She added that the judges are the ones who oversee the bills and make sure attorneys aren’t overcharging.
“I would say the taxpayers get good value for the service these lawyers provide,” Shipman said.
The courts consider the typical cost of an adequate defense for a first-degree felony to be around $10,000, while defense for state jail felonies are expected to be around $2,500.
“I think you have to keep in mind, in the midst of this, I don’t think we ever get exactly what the state gets [for prosecution],” said Denton defense attorney Chris Raesz. “But if I go up there and say I need an investigator, they give it to me. And if I say I need an expert, they’ll give it to me.”
Adame, who is the only attorney in Denton County on the appointment list for capital cases, said those payment figures are fair until it comes to death penalty cases.
“Death penalty litigation is a completely different animal,” Adame said.
Points of criticism
Adame said he was appointed to the last two death penalty cases tried in Denton County — Steven Woods in 2002 and Christopher Swift in 2003. He was also appointed to represent Tony Burrell, for whom the county initially pursued the death penalty in 2012 but who later pleaded out with a life-without-parole sentence.
In both the Woods and Swift cases, Adame filed pretrial motions asking to drop the death penalty sentence because the county has the ability to greatly outspend him.
“The DA’s office gets to spend however damn much money they want to spend in a death penalty case, and taxpayers are going to foot the bill,” he said.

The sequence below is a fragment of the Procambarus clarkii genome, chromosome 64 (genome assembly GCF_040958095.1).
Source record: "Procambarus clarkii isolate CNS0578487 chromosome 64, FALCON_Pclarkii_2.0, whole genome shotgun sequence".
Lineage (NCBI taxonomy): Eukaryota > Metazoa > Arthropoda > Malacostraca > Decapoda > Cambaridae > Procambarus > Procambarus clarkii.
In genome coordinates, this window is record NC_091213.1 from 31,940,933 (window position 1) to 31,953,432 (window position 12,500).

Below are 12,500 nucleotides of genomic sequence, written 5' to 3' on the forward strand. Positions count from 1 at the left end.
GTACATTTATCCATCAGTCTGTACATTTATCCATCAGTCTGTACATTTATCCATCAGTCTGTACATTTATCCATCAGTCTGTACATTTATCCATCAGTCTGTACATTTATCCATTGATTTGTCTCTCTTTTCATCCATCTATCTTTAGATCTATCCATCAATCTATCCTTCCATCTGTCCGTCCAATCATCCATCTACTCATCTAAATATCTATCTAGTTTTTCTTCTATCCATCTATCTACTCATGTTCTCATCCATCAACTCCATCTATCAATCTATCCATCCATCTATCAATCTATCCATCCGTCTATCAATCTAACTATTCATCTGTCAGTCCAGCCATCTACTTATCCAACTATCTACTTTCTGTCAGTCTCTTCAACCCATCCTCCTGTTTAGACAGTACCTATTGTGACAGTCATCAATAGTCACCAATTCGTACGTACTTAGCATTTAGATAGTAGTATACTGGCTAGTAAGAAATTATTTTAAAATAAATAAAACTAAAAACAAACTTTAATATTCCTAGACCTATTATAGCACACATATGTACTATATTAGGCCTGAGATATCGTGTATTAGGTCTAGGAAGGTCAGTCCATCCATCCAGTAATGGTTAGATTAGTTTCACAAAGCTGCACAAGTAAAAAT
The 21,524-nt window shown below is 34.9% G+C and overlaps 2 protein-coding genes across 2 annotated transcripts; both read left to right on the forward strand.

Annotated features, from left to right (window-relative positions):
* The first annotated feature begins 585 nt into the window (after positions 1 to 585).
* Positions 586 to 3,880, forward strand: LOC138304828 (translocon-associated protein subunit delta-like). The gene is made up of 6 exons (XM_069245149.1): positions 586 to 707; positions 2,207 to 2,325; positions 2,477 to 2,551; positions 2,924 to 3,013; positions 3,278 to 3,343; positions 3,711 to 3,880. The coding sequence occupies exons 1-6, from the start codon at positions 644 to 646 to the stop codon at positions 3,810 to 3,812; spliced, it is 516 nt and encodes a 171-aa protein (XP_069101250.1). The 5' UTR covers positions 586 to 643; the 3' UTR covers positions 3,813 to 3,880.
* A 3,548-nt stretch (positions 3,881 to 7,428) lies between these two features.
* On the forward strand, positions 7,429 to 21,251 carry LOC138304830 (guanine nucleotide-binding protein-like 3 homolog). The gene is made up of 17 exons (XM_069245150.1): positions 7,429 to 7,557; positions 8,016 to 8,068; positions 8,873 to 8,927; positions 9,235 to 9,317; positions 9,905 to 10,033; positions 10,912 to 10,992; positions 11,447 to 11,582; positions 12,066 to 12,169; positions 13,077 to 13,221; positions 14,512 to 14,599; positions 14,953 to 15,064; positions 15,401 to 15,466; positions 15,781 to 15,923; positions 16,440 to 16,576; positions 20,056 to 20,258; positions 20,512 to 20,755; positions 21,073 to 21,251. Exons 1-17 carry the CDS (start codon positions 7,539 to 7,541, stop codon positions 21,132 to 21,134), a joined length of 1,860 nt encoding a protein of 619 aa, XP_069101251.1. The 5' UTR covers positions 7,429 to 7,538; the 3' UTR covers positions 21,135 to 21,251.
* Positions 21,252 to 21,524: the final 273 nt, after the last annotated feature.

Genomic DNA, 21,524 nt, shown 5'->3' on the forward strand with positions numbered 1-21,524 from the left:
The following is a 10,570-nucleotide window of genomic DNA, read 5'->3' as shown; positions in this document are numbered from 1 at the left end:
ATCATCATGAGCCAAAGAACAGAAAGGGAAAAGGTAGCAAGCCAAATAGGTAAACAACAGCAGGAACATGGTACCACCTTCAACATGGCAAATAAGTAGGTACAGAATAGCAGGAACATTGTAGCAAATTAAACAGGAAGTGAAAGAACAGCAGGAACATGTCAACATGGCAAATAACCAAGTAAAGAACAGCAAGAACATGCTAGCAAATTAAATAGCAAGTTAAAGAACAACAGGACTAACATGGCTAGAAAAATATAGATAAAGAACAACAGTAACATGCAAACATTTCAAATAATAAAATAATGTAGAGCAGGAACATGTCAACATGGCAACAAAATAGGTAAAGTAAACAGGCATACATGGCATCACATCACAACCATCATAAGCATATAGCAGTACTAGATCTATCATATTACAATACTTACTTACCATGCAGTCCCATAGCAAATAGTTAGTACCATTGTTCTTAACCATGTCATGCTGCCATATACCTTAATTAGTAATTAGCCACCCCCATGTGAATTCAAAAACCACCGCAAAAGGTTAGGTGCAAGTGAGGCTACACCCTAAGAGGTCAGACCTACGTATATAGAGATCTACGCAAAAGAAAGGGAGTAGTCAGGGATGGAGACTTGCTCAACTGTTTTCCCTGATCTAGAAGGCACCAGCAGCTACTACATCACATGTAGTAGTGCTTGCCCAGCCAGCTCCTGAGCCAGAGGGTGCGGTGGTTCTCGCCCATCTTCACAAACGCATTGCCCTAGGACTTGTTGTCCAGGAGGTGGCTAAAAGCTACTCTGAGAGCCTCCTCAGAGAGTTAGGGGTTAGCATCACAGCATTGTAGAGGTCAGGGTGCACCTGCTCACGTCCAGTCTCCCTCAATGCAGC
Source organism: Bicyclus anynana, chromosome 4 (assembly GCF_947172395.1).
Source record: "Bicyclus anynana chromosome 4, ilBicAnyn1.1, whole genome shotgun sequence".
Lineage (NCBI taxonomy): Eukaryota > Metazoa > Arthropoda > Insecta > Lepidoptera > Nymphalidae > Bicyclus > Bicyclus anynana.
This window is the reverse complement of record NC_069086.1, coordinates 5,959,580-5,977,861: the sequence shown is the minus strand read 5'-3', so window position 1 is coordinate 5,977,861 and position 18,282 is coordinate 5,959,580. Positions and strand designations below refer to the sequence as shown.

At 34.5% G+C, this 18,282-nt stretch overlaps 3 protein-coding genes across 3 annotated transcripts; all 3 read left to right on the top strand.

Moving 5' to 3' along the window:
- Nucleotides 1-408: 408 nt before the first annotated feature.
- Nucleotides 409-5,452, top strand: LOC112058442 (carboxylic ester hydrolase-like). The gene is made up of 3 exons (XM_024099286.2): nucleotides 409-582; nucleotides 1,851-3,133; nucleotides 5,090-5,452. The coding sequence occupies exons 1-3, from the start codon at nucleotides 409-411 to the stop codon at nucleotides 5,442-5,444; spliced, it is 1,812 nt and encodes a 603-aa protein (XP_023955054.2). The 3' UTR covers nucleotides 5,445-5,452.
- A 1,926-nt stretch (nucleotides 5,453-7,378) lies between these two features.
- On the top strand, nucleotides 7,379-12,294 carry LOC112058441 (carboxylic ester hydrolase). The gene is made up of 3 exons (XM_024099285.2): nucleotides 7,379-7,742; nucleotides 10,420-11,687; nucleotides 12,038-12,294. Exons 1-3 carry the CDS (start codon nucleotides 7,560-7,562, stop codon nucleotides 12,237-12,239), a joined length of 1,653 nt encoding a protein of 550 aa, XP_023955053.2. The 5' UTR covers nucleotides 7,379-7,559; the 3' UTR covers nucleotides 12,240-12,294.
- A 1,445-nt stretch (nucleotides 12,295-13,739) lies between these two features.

The majority of the county expenses goes toward the defense, since most of the prosecutors’ expenses have already been budgeted.
It’s difficult to determine exactly how much the county spent last year; the Denton County Auditor’s Office said it doesn’t track expenditures by case. But in Woods’ 16-year-old case, the defense team billed the county for close to $100,000, court records show.
In Swift’s 15-year-old case, the defense charged the county at least $90,000, records show.
Prosecutors’ expenses are tougher to track, but visiting judges, special prosecutors, forensic psychologists and DNA experts can all lead to a ballooning budget for the DA’s office, Beck said.
The annual budget for the district attorney’s office stands at about $30 million. When it comes to county commissioners approving additional funding, they don’t have much of a choice, Commissioner Hugh Coleman said.
“We can’t interfere with his prosecution of anything,” Coleman said, referring to Johnson. “We as a legislative body set the budget, so we’re required to provide adequate resources for the independently elected official.”
Coleman said commissioners can interfere with the DA’s spending only if there’s obvious evidence of abuse.
“We have to give them the material to do their job,” Coleman said. “The question is, how much is appropriate?”
Beck said the county doesn’t make the decision to seek death lightly. A committee made up of two trial prosecutors, the felony division chief, the appellate division chief and and the intake division chief analyze the person’s past and their risk of future danger. They make a recommendation to Johnson, who ultimate gives the final go-ahead.
However, Adame said they haven’t explained to him why, specifically, they’re seeking the death penalty for Greco.
“You hear these outrageous stories of people that do these outrageous crimes and they don’t get death sought on them,” Adame said. “What’s the special occasion here?”
Beck said the county isn’t required to disclose a reason.
“Those items will be critical and material to the trial and are not allowed to be discussed pre-trial,” she said in an email.
Later, in an in-person interview, Beck added, “Whether or not [Adame] heard [the reason we’re seeking death] from our lips — which is not a requirement — he knows why.”